20 September, 2014 / Ziqa'ad 24, 1435

 

Pakistani and Indian flag — File Photo
Pakistani and Indian flag — File Photo

KARACHI: Peace and human rights activists from both India and Pakistan have called for opening more consulates so that more people can apply for visas and benefit from the new and relaxed via policy.

In a joint statement, signed by over 60 civil society members from both sides of the border, the activists have suggested that new consulates be opened in Karachi, Hyderabad and Lahore in Pakistan, and Mumbai, Hyderabad Deccan, Jalandhar, Chennai and Calcutta in India.

They also gave other suggestions which the governments of India and Pakistan could use to improve diplomatic relations.

Referring to the recently concluded negotiations between the Indian and Pakistani foreign ministers, the statement pointed out that the proposed policy would only benefit selected categories of visitors for the time being.

The activists also said that the humiliating condition of tourists’ reporting to the police after they reach and leave their destinations should be eliminated.

They suggested that urgent steps be taken to facilitate access to information by allowing the free distribution of newspapers, journals and other publications and removing bans on channels from across the border.

They said that since both governments had expressed their commitment to tackle the growing menace of religious intolerance, extremism and violence, another urgent task they needed to undertake was setting up a joint commission of experts, including historians and educationists of impeccable integrity, to review the textbooks. This would help identify all inter-faith and inter-state hate material and the committee would suggest effective ways to remove them from the school curriculums.

However, the activists appreciated the move, especially in the light of events which have caused the relationship between the two countries to grow extremely strained, marred for decades by bitterness and an acute trust deficit.

The civil society members said that they were confident that policy makers of India and Pakistan were not oblivious to the fact that the open interaction between the peoples was the key to developing a relationship of mutual understanding, lasting friendship and durable peace.

They also welcomed the decision of releasing fishermen and sick prisoners languishing in jails in both countries. But, they said, the decision would only be of advantage if concrete measures were taken to put a full stop to the inhuman practice of arresting poor fishermen and seizing their boats. In this context, said the statement, a decision be taken to ensure the implementation of the agreement on consular access in letter and spirit.

They included the immediate notification of arrests by either side, consular access to all prisoners within three months of arrests, their release within a month of completion of their sentence and confirmation of their national status. The activists said that this was a long-awaited-for but welcome move — but would only be helpful if the decisions were implemented without further delay.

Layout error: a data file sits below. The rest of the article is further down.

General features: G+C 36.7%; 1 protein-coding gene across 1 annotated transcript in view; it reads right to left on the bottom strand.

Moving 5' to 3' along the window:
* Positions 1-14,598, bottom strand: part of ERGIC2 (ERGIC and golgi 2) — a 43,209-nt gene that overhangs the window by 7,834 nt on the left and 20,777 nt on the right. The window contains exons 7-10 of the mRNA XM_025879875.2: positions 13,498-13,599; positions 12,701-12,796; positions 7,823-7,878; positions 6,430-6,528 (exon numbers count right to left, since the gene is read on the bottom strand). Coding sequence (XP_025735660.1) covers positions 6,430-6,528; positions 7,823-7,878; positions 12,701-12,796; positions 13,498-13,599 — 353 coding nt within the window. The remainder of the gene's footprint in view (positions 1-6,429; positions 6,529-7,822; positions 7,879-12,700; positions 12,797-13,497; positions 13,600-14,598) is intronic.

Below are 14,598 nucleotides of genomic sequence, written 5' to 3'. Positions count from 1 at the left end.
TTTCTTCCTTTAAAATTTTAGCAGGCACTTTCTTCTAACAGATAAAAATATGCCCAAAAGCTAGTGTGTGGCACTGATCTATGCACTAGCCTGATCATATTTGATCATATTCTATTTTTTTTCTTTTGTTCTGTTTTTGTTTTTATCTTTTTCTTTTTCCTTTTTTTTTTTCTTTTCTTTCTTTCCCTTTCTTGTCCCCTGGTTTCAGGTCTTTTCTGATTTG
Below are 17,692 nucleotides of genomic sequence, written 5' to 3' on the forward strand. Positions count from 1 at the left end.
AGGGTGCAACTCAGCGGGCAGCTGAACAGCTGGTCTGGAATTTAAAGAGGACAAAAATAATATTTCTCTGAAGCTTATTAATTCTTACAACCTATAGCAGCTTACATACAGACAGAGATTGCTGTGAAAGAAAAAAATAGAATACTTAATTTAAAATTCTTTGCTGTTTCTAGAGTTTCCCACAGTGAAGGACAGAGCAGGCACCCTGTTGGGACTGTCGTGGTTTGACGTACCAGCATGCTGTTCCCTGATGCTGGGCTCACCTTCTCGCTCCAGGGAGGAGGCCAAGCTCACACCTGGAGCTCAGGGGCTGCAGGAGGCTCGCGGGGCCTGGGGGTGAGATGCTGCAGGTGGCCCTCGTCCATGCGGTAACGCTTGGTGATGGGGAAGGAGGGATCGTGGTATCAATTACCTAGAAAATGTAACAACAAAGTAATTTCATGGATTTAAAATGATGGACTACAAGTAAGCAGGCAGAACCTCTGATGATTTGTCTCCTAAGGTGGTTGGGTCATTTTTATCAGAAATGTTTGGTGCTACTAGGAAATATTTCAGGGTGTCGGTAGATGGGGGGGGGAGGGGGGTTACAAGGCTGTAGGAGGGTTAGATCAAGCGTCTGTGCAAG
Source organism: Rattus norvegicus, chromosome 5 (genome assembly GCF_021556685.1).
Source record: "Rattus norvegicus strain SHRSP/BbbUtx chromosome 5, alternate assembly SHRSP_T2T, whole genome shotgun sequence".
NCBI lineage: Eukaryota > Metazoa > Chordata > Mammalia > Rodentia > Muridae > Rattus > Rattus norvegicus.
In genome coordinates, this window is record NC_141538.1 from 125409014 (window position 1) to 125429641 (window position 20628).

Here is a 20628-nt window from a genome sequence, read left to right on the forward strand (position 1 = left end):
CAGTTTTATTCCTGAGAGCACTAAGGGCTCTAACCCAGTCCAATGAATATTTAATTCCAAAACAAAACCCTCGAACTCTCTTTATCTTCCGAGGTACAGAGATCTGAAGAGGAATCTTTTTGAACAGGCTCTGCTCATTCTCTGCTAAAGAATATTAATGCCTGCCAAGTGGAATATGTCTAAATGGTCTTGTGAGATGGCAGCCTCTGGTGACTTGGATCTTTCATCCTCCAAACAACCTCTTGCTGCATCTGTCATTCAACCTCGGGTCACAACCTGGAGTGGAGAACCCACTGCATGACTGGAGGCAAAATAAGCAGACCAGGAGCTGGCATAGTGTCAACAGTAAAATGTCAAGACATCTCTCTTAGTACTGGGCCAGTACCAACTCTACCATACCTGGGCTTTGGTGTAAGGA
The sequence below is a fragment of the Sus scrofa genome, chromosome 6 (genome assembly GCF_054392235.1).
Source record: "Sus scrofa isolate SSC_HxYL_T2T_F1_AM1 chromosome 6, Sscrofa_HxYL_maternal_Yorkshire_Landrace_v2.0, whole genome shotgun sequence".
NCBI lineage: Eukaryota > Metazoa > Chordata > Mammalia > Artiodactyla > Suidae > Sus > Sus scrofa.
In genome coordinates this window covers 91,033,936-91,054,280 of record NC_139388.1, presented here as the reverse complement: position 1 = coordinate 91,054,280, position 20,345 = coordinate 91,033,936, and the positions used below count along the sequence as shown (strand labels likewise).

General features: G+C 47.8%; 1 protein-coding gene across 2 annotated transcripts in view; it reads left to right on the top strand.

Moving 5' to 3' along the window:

At the end, the statement said that for lasting peace between the two countries, India and Pakistan would eventually have to sit down and discuss more important issues, such as Siachen or Sir Creek.

People from Pakistan who signed the statement included: Dr Kaiser Bengali, Mir Tahir Bizenjo, B.M. Kutty, Dr A.H. Nayyar, Karamat Ali, Sheema Kermani, Zulfiqar Halepoto, Samina Khan, Javed Qazi, Fazil Jameeli, Farid Awan, Zeenat Hissam, Zubaida Mustafa, Jami Chandio, Dr Jaffer Ahmed, Syed Shamsuddin, Irfana Mallah, Amar Sindhu and Mehanaz Rahman. Those from India included, journalists Jatin Desai and Kuldip Nayyar, film makers Mahesh Bhatt and Anand Patwardhan, social activist Mazher Hussain, journalist and ex MP Shahid Siddiqui and academician Dr Amrita.


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Comments (6) (Closed)


Atif
Sep 10, 2012 10:43pm
Hi, Live for the day when i see open border policy between the two countries. Dont let a minority rule the majority. We have the same blood running through our veins. Lets break the "berlin" wall
surinder
Sep 10, 2012 05:32pm
India will definitely suffer if more consulates / locations are opened. It is better for India that it should have only limited interaction with pakistanis. How can there be cordial relations between the two people given the type of education / information given to the young minds in pakistani schools about Hindus in particular.
ar
Sep 10, 2012 04:22pm
"Peace and human rights activists from both India and Pakistan have called for opening more consulates so that more people can apply for visas and benefit from the new and relaxed via policy" correct the heading,it's visa policy not via policy. nothing goo will come out of this, India will see more influx of radicals and extremists,and one day, India's fledgling secularism will die out to make more like its neighbors.
atis
Sep 10, 2012 01:42pm
Improved and free movement of people would resolve many problems,the two coutries are facing.
AAA
Sep 11, 2012 07:35am
No Indian Consulate should be allowed in any city of Pakistan until the Indians stop their terrorist activities in Balouchistan and other parts of Pakistan.
sham
Sep 11, 2012 05:54am
No Pakistan consulate should be allowed in Mumbai until the 26-11 perpetrators are brought to justice by Pakistan